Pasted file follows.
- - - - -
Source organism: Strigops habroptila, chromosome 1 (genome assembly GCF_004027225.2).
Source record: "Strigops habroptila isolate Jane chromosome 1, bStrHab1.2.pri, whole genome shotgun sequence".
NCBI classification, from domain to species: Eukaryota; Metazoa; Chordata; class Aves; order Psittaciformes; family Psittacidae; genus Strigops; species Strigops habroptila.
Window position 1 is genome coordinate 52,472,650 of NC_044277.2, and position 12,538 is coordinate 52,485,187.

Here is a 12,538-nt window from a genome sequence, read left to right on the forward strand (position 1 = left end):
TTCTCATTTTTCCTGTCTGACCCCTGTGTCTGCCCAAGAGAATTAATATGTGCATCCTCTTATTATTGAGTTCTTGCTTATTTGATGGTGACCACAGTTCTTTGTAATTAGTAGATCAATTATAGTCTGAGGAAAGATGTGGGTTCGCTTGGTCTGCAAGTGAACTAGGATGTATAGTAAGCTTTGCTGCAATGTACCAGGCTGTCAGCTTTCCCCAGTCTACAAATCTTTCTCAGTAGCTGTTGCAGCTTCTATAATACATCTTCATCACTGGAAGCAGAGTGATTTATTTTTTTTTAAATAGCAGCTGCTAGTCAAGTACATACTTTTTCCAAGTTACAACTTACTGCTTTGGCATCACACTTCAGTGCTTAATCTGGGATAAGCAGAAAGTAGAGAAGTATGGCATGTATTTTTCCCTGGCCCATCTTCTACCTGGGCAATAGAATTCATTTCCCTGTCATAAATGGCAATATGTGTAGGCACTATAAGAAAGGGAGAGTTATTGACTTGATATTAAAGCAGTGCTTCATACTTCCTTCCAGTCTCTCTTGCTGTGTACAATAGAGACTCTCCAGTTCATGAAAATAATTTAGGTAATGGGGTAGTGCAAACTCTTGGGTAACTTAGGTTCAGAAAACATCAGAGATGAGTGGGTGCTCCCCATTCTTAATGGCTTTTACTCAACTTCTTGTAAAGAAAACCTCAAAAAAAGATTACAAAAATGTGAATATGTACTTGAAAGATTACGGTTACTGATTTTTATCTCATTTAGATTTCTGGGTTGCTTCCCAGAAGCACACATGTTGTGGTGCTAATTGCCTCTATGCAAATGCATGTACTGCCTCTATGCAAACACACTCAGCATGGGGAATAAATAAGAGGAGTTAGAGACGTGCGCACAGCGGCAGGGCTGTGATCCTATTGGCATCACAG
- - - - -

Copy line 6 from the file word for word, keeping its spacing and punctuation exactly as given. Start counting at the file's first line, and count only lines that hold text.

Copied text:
TTCTCATTTTTCCTGTCTGACCCCTGTGTCTGCCCAAGAGAATTAATATGTGCATCCTCTTATTATTGAGTTCTTGCTTATTTGATGGTGACCACAGTTCTTTGTAATTAGTAGATCAATTATAGTCTGAGGAAAGATGTGGGTTCGCTTGGTCTGCAAGTGAACTAGGATGTATAGTAAGCTTTGCTGCAATGTACCAGGCTGTCAGCTTTCCCCAGTCTACAAATCTTTCTCAGTAGCTGTTGCAGCTTCTATAATACATCTTCATCACTGGAAGCAGAGTGATTTATTTTTTTTTAAATAGCAGCTGCTAGTCAAGTACATACTTTTTCCAAGTTACAACTTACTGCTTTGGCATCACACTTCAGTGCTTAATCTGGGATAAGCAGAAAGTAGAGAAGTATGGCATGTATTTTTCCCTGGCCCATCTTCTACCTGGGCAATAGAATTCATTTCCCTGTCATAAATGGCAATATGTGTAGGCACTATAAGAAAGGGAGAGTTATTGACTTGATATTAAAGCAGTGCTTCATACTTCCTTCCAGTCTCTCTTGCTGTGTACAATAGAGACTCTCCAGTTCATGAAAATAATTTAGGTAATGGGGTAGTGCAAACTCTTGGGTAACTTAGGTTCAGAAAACATCAGAGATGAGTGGGTGCTCCCCATTCTTAATGGCTTTTACTCAACTTCTTGTAAAGAAAACCTCAAAAAAAGATTACAAAAATGTGAATATGTACTTGAAAGATTACGGTTACTGATTTTTATCTCATTTAGATTTCTGGGTTGCTTCCCAGAAGCACACATGTTGTGGTGCTAATTGCCTCTATGCAAATGCATGTACTGCCTCTATGCAAACACACTCAGCATGGGGAATAAATAAGAGGAGTTAGAGACGTGCGCACAGCGGCAGGGCTGTGATCCTATTGGCATCACAG